For those who have been self-isolating with older offspring, it might be tempting to consider introducing some more space – just in case there is another lockdown in the near future.

The number of 20-to-34-year-olds in the UK now living at home increased by a third between 1998 and 2017, according to a report by Civitas.

Experts predict that if the trend continues, another 500,000 will have to move back in with their parents in the next decade.

Perfect den: A Green Retreats 4m by 7m garden room. Inset: A games room by the company

Perfect den: A Green Retreats 4m by 7m garden room. Inset: A games room by the company

Which is where the annex comes in: maintaining privacy and independence for young people and sanity for their parents.

‘Deciding how to adapt your home when generation boomerang returns to empty nesters firstly requires a conversation about whether you want to create individual, compartmentalised, mini flats within the house or want to integrate the children back into the family,’ says Jason Orme, property expert for the Homebuilding & Renovating Show (homebuildingshow.co.uk).

Loft and basement conversions are not quick fixes, so, as a temporary measure, why not repurpose an existing room?

‘People might consider turning a home office or a spare room downstairs into a bedroom with an en-suite attached,’ Orme suggests.

‘This way the bedroom becomes a studio flat and there will have to be some flexibility required in terms of the common living space as not everyone will want to watch the same TV show.’

For a true sense of space, creating extra rooms in the garden is the best and most long-term option: ideally with self-build, pop-up spaces or pre-fabricated structures that you just slot into your garden.

‘It’s difficult to have extra people living in the same house without creating additional space. Building an annex in the garden enables the grown-up children to control their own lives,’ Orme says.

SHEPHERD’S HUTS

One stylish, and minimally invasive, option is to wheel in a shepherd’s hut. ‘We’ve seen an increase in customers buying our huts for use as temporary accommodation for their children,’ says Richard Lee, founder of hut company Plankbridge. 

‘They provide a cosy back-up option for the families whose children can’t afford to move out.

‘Instead of borrowing from the bank of Mum and Dad, they are simply living in the garden of Mum and Dad.’ 

For a full bells-and-whistles option, you can go for a double-glazed, heated and insulated garden room

For a full bells-and-whistles option, you can go for a double-glazed, heated and insulated garden room

Plus, when they do move out, it can make a glorious writer’s retreat — something former prime minister David Cameron used to write his memoirs. Plankbridge shepherd’s huts from £23,400 (plankbridge.com).

GARDEN ROOMS

For a full bells-and-whistles option, you can go for a double-glazed, heated and insulated garden room. 

‘We’ve noticed a significant increase in a customer desire for garden rooms geared towards their children or teenagers,’ says Jordan Caulfield, of the garden room company Green Retreats.

‘Teenagers and twentysomethings need their own private space, and a garden room can be the perfect solution: they provide a private space without having to extend your home or find a bigger house.’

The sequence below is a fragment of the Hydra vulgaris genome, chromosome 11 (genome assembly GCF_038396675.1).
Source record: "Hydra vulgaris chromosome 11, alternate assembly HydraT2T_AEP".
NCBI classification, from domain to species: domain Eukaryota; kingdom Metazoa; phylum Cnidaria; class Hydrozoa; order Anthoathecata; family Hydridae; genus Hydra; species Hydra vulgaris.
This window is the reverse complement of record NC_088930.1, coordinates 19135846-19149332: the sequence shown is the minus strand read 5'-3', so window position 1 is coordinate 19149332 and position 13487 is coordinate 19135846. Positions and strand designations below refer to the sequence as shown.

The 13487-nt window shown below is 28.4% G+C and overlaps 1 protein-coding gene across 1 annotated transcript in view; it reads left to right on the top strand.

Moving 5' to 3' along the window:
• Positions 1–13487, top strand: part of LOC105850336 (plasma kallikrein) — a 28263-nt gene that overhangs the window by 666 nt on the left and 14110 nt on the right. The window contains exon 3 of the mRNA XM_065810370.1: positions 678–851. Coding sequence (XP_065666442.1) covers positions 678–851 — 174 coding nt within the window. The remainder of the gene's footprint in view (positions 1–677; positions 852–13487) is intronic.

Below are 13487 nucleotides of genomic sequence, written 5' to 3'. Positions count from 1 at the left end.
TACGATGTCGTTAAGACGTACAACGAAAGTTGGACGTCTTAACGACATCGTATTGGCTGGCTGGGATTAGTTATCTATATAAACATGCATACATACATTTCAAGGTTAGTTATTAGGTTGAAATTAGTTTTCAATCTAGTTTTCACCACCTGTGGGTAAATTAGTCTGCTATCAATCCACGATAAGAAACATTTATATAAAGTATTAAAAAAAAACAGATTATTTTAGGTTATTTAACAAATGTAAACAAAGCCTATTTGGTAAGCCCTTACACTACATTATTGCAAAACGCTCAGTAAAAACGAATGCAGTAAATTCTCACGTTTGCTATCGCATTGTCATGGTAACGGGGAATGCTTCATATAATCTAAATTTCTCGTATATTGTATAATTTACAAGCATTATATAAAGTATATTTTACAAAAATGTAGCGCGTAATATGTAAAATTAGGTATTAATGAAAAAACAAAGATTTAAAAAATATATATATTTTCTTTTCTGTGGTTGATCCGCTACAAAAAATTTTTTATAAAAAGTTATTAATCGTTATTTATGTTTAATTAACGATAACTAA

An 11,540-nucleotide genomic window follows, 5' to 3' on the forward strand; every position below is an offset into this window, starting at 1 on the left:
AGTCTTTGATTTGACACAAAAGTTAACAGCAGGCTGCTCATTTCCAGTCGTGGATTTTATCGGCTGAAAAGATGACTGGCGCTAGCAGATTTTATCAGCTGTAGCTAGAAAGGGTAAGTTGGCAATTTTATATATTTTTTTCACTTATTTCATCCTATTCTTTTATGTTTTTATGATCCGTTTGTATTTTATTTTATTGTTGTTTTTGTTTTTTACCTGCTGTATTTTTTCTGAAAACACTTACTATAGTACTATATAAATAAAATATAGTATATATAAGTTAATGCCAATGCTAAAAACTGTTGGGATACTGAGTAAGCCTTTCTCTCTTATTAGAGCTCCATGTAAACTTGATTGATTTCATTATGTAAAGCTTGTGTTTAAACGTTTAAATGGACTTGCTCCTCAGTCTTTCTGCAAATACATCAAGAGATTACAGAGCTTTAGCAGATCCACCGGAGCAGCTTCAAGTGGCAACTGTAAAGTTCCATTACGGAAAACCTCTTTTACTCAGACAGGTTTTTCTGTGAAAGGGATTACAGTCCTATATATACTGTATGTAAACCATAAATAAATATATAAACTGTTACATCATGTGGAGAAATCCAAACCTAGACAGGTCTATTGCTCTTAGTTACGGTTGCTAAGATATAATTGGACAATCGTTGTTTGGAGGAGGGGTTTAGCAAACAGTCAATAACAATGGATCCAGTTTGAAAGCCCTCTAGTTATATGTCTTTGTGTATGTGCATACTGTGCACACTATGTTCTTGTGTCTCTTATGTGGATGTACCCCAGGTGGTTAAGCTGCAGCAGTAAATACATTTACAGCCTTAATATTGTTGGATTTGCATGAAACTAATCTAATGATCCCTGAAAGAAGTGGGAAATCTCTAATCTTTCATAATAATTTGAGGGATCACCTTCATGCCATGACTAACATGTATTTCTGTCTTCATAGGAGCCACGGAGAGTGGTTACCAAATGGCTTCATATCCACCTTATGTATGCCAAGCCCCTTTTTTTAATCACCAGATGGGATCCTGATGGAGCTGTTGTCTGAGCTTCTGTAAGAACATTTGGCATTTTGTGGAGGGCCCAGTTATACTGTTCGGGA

Handily, Green Retreat products do not need planning permission and construction takes between one and five days. Starting from £12,245 (greenretreats.co.uk).

Another pop-up option is from the company Pod Space, which provides curve-shaped rooms that have a Hobbit-feel to them. Priced from £17,980 (pod-space.co.uk).

Just be careful not to make it too welcoming or they might not want to move out again.

LOG CABINS

For something really spectacular, you could always install a log cabin in the garden, complete with separate bedrooms, kitchen and bathroom.

A one-bedroom log cabin with kitchen diner and shower room starts from £30,000, including installation, or about £15,000 for a DIY kit from the Chipping Norton-based Real Wood Company (logcabinhome.co.uk).

‘Once the children are ready to move on, parents have more options as it provides a facility for guests in the garden, or even as an annex for them in later life,’ adds Keith Saye, from The Real Wood Company.

Or maybe, just the perfect place for a cup of tea away from the warring teens in the house.

What your home really needs is… a day bed 

Form and function: A day bed declares your right to relax

Form and function: A day bed declares your right to relax

The sofa is an ever-evolving piece of furniture. In ancient Egypt, they reclined on gilded benches. 

The chaise longue was the early 19th-century favourite, popular among the moneyed who wanted a rest while still striking a seductive pose.

Until recently, the sofa bed was seen as the ideal solution for overnight guests.

Yet, now it’s been shoved out of the way by the day bed. This has a lighter structure, with a metal or pale wood back, and is easier to convert into either a twin or single bed.

You may wonder why you need a day bed, but home working risks turning living spaces into 24-hour offices. 

A day bed declares your right to relax. The Heals Woud day bed in leather (£2,450, heals.com) would suit those who dream of loft living. 

The Kipster is one of the styles at Loaf (£1,195 loaf.com). And the Amelia, pictured, is from the range at Wayfair (£104.99, wayfair.co.uk).

Anne Ashworth

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